It’s rare to have a handful of agents together in one room, eager to take your questions. Seize on these kinds of opportunities, which allow aspiring writers to establish connections. Aimee gives this advice for making the most out of a workshop or conference that features agents:

“If you have a proposal or manuscript and are actively seeking representation, bring a 1-page pitch for your book, with your contact information. Listen carefully to the agents who are speaking to see which ones would be the best fit for you and your work, then make a point of speaking with that agent at the end of the class. Introduce yourself, give the agent your 1-pager, and get the agent’s card and submission requirements. Don’t be shy!”

But what if you take a workshop and your work isn’t quite ready for an agent yet?

Aimee has this advice:

“If your book is not ready yet for representation, listen carefully and ask questions in class to find out what you need to do to get your book ready and to identify the agents most likely to represent work like yours. At the end of the class introduce yourself, tell the agents about your project, and get their cards. In either case, when you follow up with your official queries, remind them that you met them at a UCLA Extension agent panel.”

POLISH YOUR WORK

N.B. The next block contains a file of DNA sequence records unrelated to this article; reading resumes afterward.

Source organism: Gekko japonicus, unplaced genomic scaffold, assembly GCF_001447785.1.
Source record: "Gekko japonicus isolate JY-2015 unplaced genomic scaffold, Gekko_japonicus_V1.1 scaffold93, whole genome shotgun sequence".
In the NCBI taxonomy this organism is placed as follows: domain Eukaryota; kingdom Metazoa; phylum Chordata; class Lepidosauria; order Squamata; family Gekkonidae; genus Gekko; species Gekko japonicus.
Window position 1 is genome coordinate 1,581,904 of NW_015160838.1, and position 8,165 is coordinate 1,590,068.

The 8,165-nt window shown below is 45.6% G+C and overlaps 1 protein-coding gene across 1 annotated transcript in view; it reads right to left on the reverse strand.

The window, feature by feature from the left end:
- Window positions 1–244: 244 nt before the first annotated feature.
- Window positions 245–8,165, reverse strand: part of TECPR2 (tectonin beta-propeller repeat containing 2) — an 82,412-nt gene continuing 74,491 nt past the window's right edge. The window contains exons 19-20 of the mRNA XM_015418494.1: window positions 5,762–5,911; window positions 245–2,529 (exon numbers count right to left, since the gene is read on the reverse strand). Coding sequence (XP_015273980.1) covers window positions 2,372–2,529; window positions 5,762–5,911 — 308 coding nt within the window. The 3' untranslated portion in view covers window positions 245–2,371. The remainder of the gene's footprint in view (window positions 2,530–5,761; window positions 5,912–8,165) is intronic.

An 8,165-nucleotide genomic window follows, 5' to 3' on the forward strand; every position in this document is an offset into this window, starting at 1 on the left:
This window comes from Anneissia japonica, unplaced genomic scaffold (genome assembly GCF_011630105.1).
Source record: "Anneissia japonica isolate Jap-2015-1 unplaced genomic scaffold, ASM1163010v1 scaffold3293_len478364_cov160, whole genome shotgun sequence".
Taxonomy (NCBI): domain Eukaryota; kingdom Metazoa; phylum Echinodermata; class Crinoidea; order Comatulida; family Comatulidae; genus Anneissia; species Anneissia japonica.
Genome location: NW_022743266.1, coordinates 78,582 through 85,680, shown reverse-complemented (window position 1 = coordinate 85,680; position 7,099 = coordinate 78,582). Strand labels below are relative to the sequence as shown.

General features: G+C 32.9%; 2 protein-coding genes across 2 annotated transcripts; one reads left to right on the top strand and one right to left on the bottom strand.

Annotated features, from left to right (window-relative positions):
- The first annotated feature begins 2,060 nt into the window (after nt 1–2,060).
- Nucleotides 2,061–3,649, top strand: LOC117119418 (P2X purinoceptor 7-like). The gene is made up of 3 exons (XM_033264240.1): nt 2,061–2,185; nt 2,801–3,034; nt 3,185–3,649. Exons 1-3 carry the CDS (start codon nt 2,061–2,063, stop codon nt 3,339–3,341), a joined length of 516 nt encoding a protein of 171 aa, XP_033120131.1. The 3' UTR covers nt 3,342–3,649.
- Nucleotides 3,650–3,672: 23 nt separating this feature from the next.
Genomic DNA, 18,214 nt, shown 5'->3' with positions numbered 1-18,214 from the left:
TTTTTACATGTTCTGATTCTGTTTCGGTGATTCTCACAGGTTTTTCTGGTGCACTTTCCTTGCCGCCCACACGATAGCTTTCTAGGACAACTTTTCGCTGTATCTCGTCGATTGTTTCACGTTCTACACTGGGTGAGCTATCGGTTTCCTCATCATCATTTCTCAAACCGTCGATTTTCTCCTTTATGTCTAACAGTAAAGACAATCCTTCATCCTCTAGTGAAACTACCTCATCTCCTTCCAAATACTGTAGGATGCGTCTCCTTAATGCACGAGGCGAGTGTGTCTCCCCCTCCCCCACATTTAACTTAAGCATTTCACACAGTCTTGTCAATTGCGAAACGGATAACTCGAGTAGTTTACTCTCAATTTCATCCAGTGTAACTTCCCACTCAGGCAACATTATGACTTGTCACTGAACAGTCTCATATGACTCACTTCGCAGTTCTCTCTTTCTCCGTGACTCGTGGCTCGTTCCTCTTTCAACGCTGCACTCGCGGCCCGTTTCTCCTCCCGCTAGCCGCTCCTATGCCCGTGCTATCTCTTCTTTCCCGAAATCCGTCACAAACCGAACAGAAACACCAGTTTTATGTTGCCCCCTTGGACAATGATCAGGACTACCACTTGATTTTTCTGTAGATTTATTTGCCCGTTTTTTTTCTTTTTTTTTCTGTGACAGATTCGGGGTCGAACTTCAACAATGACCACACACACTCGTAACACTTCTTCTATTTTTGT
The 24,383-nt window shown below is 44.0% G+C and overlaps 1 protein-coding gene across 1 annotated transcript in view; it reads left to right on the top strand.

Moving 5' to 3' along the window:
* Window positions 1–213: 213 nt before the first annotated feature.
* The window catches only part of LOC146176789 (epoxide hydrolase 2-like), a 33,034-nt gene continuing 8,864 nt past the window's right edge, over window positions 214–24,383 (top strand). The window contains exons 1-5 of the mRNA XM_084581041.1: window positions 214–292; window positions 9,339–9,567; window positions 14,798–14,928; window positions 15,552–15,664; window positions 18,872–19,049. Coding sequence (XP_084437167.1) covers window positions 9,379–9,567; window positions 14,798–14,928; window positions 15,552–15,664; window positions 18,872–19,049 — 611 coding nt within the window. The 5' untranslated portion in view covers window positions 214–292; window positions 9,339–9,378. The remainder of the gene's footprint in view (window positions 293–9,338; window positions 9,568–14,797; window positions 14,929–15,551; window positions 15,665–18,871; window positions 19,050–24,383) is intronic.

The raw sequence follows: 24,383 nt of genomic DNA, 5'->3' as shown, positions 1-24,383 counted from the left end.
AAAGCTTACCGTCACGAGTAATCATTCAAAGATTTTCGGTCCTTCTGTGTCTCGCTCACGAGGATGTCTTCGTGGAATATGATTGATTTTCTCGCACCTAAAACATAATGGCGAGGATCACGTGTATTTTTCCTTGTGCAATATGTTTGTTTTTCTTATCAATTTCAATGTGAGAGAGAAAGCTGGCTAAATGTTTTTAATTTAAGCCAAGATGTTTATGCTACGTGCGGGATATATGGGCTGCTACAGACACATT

With some smart writing, a professional-looking query letter and perhaps a bit of luck, you are on your way. Although, luck will only get you so far. Once your work reaches an agent’s desk, the writing has to be strong and it has to provide a fresh voice before an agent will pick up the phone and tell you the magic words: I’d like to see a full manuscript.

Before sending your work out, make sure it’s your strongest writing. Of course, the Writers’ Program is a great place to pick up the tools needed to polish your query letter or turn your book’s draft into a final piece.

Lisa says, “The biggest mistake writers make is to send out work that is not ready. If your first few pages don’t instantly grab the reader, you’re toast. Ditto your letter. People will often ask, how much of each submission does the agent read? The answer is, they read until they have lost interest. That can be a paragraph. Sometimes, a sentence.”

Aimee agrees: “Make sure that the work you send is REALLY ready to sell. An agent should never be your first reader. Before you send work to an agent, find a fellow writer, mentor, or free-lance editor who will ruthlessly help you revise, shape, and polish your work until it screams, ‘Read me!’ Only then should you start contacting agents.”

Sound easy? Sure it does! Just look at the many Writers’ Program students over the years who have found agents and gotten their work published including former students Hannah Dennison and Harley Jane Kozak, and even former students-turned-instructors Tod Goldberg, Mary Yukari Waters, and Linda Palmer–to name just a few.

Your next step is to go for it.

Mae Respicio is the Program Representative in Creative Writing Onsite and Online.